The UK could make significant progress towards its net zero goal if it increases its renewable electricity target from 50% to 65% by 2030.
That’s the suggestion from a new report by the National Infrastructure Commission, which suggests that this change could be made with no material change in the budget, due to the current low cost of renewable generation.
Renewables are now the cheapest form of electricity generation due to dramatic cost reductions in recent years, according to the findings.
The body, which provides the government with expert advice on major long-term infrastructure challenges, argues the 65% renewables target could be achieved if policymakers push to generate the private sector investment needed.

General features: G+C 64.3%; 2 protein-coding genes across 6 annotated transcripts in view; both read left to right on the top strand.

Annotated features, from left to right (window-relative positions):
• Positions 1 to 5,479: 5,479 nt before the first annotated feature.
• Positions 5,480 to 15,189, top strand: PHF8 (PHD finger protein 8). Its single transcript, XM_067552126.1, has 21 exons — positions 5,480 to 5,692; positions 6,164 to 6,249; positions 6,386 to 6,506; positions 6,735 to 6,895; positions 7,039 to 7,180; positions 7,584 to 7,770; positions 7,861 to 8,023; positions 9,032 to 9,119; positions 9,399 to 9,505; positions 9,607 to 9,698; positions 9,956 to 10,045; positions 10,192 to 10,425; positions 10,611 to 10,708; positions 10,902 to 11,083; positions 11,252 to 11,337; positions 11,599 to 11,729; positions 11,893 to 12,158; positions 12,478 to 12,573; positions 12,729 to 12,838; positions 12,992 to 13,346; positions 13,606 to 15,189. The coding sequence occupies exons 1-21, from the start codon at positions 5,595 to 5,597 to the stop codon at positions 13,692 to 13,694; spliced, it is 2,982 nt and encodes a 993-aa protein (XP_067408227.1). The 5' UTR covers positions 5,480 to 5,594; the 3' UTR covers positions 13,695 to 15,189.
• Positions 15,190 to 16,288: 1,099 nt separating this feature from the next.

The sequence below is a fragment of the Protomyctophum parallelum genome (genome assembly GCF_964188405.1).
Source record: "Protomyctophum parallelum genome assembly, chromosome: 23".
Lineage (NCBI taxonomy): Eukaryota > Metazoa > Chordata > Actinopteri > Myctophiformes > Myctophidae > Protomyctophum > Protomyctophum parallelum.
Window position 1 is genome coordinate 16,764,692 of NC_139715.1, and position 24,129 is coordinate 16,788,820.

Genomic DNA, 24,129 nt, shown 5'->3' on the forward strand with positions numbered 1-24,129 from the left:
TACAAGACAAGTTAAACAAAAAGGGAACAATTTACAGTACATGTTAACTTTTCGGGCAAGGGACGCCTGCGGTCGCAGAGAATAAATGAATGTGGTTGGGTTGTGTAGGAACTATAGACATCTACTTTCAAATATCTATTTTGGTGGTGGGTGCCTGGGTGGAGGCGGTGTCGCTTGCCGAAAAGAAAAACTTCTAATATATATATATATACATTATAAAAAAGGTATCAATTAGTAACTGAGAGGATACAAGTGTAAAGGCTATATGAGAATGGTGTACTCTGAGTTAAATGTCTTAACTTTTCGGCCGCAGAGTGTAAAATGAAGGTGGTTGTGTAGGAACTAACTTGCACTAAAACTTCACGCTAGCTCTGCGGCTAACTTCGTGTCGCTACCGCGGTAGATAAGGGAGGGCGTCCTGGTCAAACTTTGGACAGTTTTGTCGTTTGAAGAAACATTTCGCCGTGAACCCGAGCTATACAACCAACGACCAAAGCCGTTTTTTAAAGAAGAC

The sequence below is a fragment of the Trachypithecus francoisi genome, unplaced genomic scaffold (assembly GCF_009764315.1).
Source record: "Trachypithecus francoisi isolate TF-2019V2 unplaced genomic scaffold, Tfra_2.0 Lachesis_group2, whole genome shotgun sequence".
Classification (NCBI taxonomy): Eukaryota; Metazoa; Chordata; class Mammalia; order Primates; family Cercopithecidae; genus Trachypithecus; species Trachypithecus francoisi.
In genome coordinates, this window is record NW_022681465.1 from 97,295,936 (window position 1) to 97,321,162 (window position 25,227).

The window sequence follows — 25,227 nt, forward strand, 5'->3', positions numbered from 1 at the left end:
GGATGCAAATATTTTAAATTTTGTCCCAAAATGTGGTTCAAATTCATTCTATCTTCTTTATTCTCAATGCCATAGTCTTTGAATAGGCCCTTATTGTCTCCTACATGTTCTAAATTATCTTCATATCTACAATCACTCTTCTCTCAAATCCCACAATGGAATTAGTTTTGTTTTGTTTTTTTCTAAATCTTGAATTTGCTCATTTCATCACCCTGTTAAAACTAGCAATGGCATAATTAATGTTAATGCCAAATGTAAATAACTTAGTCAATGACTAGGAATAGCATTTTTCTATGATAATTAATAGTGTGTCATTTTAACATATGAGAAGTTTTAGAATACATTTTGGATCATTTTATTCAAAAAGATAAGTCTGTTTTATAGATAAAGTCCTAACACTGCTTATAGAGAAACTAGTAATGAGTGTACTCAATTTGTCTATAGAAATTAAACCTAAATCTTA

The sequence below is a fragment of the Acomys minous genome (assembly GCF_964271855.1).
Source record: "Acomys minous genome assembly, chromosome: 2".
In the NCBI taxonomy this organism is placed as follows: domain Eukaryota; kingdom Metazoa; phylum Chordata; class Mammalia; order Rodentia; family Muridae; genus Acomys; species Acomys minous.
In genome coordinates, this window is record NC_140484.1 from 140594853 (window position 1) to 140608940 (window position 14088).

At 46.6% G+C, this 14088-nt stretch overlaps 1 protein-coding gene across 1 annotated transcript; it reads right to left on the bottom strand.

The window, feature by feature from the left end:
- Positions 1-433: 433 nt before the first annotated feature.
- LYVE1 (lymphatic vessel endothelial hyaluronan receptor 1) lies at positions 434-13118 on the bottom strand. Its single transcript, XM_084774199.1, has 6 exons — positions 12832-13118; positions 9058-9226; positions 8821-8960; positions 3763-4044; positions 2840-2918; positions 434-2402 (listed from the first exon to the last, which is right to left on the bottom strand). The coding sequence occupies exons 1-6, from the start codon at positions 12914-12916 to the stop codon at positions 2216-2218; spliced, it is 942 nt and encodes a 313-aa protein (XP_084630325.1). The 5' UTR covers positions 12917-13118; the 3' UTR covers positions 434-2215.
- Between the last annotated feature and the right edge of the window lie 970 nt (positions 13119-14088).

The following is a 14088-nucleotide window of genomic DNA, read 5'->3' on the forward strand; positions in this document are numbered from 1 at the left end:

However, the report notes renewables alone cannot create a resilient energy system for future decades and that further work on new storage technologies, efficient interconnectors and other innovations are needed to support renewables and ensure the security of the electricity system.
Chair of the National Infrastructure Commission Sir John Armitt said: “The government should be credited for recent steps to encourage quicker deployment of renewables and for setting up successful mechanisms for encouraging private sector investments.
“These latest projections suggest we can afford to go further, faster without hitting consumers in the pocket.”